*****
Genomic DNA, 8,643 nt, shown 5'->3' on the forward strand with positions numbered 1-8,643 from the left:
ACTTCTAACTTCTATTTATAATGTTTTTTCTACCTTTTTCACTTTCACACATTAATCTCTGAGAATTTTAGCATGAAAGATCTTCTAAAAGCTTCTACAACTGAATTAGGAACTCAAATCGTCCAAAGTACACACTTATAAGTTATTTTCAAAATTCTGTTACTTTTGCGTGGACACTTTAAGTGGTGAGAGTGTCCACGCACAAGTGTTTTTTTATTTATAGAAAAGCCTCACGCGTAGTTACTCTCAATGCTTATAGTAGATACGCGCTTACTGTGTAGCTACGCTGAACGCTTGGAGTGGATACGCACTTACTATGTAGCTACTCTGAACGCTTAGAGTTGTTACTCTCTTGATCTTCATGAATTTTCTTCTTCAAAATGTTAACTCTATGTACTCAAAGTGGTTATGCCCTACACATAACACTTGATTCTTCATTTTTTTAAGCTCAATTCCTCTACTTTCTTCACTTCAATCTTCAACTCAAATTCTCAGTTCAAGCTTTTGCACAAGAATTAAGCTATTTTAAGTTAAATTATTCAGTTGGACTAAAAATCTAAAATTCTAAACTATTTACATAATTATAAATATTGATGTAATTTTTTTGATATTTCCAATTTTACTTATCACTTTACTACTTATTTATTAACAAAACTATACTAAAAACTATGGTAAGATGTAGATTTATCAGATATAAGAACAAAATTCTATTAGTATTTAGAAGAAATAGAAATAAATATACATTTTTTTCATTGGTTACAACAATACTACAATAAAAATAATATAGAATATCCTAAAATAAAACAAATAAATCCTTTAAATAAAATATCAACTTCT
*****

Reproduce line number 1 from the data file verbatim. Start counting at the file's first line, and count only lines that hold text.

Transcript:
Genomic DNA, 8,643 nt, shown 5'->3' on the forward strand with positions numbered 1-8,643 from the left: